“I think you have to talk fully and frankly about human rights and engage, talk about the challenges” with Beijing, the Canadian prime minister Justin Trudeau said on Tuesday at a luncheon hosted by the Canadian Chamber of Commerce in Hong Kong.

He was responding to questions as to whether it would be difficult to raise topics such as human rights with China whilst signing economic deals with them.

Justin Trudeau. Photo: Stanley Leung, HKFP.

See also: Put human rights first, Canadian groups urge PM during G20 China trip

“I raised a range [of issues] from consular cases to rule of law and governance and corruption” he said, “but [I] also talked about the fact that Canada is not immune to criticisms on human rights either.”

Justin Trudeau, in front of an audience at the luncheon. Photo: Stanley Leung, HKFP.

Speaking about tradeoffs in raising such topics, Trudeau said: “I don’t think you have to choose, I think you have to be very upfront and frank about doing that, in a thoughtful and respectful way, but in a constructive way.”

See also: UN expert slams Chinese human rights record amid crackdown on lawyers, activists, NGOs

He also said that, for there to be a strong relationship between Canada and China, it requires a “stable, predictable, deeper relationship.”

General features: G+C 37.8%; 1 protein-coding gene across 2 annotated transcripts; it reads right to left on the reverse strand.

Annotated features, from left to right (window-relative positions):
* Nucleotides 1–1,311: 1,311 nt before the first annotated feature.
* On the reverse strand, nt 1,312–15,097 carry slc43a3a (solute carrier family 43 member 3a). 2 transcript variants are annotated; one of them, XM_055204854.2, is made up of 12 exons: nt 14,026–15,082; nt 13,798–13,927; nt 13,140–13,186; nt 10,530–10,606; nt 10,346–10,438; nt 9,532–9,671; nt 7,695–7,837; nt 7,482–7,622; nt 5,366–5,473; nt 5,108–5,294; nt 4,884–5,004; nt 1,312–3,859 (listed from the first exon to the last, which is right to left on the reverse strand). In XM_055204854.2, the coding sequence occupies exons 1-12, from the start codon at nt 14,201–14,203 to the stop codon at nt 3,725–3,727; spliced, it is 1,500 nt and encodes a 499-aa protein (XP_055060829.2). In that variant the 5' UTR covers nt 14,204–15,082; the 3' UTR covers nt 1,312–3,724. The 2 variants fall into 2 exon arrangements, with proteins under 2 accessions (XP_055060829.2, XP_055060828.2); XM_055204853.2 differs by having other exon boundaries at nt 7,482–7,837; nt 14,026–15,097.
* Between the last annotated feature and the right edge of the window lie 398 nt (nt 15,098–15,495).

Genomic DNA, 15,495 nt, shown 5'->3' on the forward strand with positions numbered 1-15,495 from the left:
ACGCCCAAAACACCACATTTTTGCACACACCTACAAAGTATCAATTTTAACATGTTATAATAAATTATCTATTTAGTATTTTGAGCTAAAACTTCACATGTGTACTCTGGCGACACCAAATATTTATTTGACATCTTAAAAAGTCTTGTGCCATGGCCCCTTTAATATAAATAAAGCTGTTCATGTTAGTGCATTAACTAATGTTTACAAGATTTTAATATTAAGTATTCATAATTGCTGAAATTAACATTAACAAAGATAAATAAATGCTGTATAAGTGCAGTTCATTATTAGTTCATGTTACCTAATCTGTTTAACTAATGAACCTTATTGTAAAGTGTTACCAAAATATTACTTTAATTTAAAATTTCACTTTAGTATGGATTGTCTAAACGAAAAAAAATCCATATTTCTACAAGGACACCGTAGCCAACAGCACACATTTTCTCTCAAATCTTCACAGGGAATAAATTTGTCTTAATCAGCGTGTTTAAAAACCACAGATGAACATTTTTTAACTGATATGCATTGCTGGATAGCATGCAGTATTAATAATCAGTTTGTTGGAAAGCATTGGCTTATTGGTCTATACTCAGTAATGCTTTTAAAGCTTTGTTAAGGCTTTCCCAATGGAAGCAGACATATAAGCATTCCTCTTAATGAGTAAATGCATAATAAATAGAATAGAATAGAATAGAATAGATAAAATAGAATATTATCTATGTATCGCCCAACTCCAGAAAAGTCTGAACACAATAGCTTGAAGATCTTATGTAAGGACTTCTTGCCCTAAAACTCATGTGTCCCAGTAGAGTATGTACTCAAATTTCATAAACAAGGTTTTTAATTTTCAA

Justin Trudeau with Gregory So, Hong Kong’s Secretary for Commerce and Economic Development.

Working with ‘whoever gets elected’

In response to a question about Hong Kong’s Legislative Council elections, which saw three localists elected, Trudeau said that “Canada will work with whoever gets elected and forms government in foreign jurisdictions.”

Trudeau was honouring Canadian soldiers who had fought to defend Hong Kong in the Second World War earlier in the day. He also met with business tycoon Li Ka-shing.

Trudeau also spoke with the Chief Executive Leung Chun-ying at the Government House on the same day.

Chantal Yuen

Chantal Yuen is a Hong Kong journalist interested in issues dealing with religion and immigration. She majored in German and minored in Middle Eastern studies at Princeton University.